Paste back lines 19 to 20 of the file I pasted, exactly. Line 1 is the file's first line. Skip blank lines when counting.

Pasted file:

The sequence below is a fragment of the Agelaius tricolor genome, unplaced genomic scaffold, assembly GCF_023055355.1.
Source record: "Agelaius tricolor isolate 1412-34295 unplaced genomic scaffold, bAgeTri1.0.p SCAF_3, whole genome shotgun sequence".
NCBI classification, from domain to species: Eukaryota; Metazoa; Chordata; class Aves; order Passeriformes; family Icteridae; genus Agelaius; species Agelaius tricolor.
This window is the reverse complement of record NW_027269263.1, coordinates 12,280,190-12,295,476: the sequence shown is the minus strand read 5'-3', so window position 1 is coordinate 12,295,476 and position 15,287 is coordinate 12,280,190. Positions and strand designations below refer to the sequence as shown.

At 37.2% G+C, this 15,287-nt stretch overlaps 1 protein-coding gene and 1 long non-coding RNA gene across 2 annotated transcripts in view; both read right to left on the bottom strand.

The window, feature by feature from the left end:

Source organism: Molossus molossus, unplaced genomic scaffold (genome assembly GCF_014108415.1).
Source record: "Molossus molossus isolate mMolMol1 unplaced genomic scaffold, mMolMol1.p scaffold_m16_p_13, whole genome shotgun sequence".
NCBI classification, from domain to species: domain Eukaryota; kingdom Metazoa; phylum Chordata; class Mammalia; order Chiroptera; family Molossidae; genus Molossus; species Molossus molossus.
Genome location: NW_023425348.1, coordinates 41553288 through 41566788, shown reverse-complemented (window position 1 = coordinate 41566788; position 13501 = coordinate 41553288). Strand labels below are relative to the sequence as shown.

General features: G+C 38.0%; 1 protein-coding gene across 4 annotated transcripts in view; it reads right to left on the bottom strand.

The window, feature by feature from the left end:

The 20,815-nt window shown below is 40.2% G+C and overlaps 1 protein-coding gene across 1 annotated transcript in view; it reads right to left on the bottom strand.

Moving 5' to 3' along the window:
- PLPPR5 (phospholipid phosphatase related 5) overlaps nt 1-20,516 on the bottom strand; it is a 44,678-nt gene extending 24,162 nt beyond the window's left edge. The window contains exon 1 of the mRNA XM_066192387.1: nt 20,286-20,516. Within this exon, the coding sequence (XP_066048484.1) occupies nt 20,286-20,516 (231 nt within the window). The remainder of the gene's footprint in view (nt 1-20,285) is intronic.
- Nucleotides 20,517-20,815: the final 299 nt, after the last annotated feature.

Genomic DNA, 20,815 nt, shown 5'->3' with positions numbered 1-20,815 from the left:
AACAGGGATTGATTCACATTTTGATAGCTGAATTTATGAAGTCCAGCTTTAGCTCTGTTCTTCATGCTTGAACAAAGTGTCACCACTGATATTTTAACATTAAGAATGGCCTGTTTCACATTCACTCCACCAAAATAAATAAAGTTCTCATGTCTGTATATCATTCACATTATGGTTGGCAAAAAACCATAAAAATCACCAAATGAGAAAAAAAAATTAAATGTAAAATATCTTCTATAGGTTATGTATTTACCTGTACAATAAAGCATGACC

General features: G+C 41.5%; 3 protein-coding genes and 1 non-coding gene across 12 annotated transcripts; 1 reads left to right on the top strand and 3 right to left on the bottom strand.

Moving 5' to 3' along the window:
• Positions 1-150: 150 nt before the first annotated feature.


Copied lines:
General features: G+C 41.5%; 3 protein-coding genes and 1 non-coding gene across 12 annotated transcripts; 1 reads left to right on the top strand and 3 right to left on the bottom strand.

Moving 5' to 3' along the window: